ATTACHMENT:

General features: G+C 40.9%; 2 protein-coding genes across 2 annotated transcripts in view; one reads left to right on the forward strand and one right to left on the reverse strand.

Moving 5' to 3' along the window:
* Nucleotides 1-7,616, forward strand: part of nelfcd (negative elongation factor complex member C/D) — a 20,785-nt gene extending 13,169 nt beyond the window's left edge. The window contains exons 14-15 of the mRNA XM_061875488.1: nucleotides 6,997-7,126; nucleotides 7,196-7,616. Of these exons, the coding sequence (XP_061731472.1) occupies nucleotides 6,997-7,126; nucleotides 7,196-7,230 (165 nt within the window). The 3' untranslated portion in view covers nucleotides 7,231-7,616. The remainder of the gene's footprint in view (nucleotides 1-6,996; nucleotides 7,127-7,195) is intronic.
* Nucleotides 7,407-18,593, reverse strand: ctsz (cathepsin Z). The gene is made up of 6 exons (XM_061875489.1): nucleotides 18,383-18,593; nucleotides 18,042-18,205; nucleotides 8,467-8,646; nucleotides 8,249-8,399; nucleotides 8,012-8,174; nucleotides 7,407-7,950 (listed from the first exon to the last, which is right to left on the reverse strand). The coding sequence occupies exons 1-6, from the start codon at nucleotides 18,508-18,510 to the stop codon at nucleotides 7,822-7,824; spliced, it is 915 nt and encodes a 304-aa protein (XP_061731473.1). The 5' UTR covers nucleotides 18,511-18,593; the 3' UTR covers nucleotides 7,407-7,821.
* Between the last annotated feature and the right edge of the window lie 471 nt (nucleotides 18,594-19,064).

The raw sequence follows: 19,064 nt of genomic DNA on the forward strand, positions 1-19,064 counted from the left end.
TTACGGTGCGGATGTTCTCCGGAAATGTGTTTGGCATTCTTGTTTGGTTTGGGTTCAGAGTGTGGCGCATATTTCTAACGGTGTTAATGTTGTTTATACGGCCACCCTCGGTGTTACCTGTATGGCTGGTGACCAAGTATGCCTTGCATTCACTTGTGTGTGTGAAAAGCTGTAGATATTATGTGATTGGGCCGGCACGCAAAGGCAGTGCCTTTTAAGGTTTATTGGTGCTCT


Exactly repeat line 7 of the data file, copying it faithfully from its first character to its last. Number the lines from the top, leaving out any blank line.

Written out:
TTACGGTGCGGATGTTCTCCGGAAATGTGTTTGGCATTCTTGTTTGGTTTGGGTTCAGAGTGTGGCGCATATTTCTAACGGTGTTAATGTTGTTTATACGGCCACCCTCGGTGTTACCTGTATGGCTGGTGACCAAGTATGCCTTGCATTCACTTGTGTGTGTGAAAAGCTGTAGATATTATGTGATTGGGCCGGCACGCAAAGGCAGTGCCTTTTAAGGTTTATTGGTGCTCT